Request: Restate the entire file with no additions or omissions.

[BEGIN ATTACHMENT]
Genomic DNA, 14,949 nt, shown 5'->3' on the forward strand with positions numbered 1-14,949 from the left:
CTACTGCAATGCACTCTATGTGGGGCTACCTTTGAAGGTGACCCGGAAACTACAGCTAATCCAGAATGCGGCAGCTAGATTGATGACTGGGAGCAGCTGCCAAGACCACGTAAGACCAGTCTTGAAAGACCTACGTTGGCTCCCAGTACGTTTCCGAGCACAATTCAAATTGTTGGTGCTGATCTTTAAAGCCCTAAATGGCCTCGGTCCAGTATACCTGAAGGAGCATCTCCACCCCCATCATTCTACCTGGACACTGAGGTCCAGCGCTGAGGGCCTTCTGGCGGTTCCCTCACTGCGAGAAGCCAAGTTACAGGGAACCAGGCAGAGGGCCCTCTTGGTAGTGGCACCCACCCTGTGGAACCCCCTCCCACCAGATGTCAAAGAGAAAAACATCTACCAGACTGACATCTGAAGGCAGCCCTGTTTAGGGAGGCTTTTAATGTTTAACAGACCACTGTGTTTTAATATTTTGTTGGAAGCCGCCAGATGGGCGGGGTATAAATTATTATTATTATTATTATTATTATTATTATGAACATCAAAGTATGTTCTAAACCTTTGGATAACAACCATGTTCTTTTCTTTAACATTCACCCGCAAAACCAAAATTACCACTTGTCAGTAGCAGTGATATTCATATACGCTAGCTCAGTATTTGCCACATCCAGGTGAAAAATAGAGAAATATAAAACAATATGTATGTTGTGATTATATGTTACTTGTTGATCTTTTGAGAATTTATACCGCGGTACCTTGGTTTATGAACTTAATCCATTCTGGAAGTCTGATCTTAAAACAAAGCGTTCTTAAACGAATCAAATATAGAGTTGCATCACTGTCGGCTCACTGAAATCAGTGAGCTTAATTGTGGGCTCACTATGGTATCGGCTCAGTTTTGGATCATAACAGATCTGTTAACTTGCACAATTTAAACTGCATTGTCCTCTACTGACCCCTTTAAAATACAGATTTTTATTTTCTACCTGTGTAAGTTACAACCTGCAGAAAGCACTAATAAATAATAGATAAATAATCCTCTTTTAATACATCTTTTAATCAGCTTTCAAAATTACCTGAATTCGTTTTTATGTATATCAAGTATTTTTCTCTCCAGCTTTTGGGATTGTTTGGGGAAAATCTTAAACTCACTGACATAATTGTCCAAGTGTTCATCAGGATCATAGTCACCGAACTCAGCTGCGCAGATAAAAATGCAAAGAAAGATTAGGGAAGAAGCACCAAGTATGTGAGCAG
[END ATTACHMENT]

Genomic DNA, 14,949 nt, shown 5'->3' on the forward strand with positions numbered 1-14,949 from the left:
CTACTGCAATGCACTCTATGTGGGGCTACCTTTGAAGGTGACCCGGAAACTACAGCTAATCCAGAATGCGGCAGCTAGATTGATGACTGGGAGCAGCTGCCAAGACCACGTAAGACCAGTCTTGAAAGACCTACGTTGGCTCCCAGTACGTTTCCGAGCACAATTCAAATTGTTGGTGCTGATCTTTAAAGCCCTAAATGGCCTCGGTCCAGTATACCTGAAGGAGCATCTCCACCCCCATCATTCTACCTGGACACTGAGGTCCAGCGCTGAGGGCCTTCTGGCGGTTCCCTCACTGCGAGAAGCCAAGTTACAGGGAACCAGGCAGAGGGCCCTCTTGGTAGTGGCACCCACCCTGTGGAACCCCCTCCCACCAGATGTCAAAGAGAAAAACATCTACCAGACTGACATCTGAAGGCAGCCCTGTTTAGGGAGGCTTTTAATGTTTAACAGACCACTGTGTTTTAATATTTTGTTGGAAGCCGCCAGATGGGCGGGGTATAAATTATTATTATTATTATTATTATTATTATTATGAACATCAAAGTATGTTCTAAACCTTTGGATAACAACCATGTTCTTTTCTTTAACATTCACCCGCAAAACCAAAATTACCACTTGTCAGTAGCAGTGATATTCATATACGCTAGCTCAGTATTTGCCACATCCAGGTGAAAAATAGAGAAATATAAAACAATATGTATGTTGTGATTATATGTTACTTGTTGATCTTTTGAGAATTTATACCGCGGTACCTTGGTTTATGAACTTAATCCATTCTGGAAGTCTGATCTTAAAACAAAGCGTTCTTAAACGAATCAAATATAGAGTTGCATCACTGTCGGCTCACTGAAATCAGTGAGCTTAATTGTGGGCTCACTATGGTATCGGCTCAGTTTTGGATCATAACAGATCTGTTAACTTGCACAATTTAAACTGCATTGTCCTCTACTGACCCCTTTAAAATACAGATTTTTATTTTCTACCTGTGTAAGTTACAACCTGCAGAAAGCACTAATAAATAATAGATAAATAATCCTCTTTTAATACATCTTTTAATCAGCTTTCAAAATTACCTGAATTCGTTTTTATGTATATCAAGTATTTTTCTCTCCAGCTTTTGGGATTGTTTGGGGAAAATCTTAAACTCACTGACATAATTGTCCAAGTGTTCATCAGGATCATAGTCACCGAACTCAGCTGCGCAGATAAAAATGCAAAGAAAGATTAGGGAAGAAGCACCAAGTATGTGAGCAG